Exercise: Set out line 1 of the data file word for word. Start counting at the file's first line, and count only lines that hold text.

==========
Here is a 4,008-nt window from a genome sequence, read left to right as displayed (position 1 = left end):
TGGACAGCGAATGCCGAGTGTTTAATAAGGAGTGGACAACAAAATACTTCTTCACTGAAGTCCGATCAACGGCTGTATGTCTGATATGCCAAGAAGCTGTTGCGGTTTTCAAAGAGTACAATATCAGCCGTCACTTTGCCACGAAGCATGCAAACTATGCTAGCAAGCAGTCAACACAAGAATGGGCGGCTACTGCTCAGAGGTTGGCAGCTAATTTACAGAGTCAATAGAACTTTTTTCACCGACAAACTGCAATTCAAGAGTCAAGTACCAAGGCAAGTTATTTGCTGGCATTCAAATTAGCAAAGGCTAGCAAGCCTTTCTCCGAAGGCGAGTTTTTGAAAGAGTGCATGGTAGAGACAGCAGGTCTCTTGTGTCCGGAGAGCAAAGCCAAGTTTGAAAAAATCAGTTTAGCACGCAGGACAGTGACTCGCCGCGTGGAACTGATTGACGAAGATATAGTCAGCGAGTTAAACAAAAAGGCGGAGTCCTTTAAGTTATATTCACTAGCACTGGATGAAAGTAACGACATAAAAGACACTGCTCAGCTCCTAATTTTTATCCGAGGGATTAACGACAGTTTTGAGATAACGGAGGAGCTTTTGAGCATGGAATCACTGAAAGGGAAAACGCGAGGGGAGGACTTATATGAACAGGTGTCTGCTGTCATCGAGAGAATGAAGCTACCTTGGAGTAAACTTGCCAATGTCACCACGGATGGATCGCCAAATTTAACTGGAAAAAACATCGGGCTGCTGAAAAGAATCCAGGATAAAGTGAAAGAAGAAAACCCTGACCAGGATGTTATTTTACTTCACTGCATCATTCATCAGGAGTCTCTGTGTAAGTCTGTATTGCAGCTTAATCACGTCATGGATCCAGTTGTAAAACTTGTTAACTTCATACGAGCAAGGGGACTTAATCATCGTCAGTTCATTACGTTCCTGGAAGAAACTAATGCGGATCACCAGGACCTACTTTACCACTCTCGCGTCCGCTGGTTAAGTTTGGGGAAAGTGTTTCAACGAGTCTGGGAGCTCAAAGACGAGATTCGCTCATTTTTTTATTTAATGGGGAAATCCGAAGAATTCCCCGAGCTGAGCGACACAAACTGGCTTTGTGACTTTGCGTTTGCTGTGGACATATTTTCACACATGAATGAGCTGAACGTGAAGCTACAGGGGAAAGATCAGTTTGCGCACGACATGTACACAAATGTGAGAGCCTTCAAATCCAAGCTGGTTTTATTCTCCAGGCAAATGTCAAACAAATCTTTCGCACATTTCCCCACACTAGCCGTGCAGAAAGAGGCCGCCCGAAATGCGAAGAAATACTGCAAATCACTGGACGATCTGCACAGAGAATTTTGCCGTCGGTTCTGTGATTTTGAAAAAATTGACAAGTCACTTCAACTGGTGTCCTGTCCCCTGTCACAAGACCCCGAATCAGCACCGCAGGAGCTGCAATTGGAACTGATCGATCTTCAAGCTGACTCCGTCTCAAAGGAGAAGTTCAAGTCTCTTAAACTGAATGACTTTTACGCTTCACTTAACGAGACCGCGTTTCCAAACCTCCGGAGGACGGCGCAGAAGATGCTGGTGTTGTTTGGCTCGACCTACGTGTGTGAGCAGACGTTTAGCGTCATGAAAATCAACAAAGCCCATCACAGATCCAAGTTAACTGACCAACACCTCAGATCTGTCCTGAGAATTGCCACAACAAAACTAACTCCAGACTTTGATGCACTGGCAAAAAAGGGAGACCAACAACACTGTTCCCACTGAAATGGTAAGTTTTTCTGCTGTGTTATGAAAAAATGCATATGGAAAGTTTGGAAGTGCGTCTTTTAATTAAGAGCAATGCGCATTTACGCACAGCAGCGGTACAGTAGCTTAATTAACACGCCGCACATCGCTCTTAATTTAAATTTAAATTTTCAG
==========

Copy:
Here is a 4,008-nt window from a genome sequence, read left to right as displayed (position 1 = left end):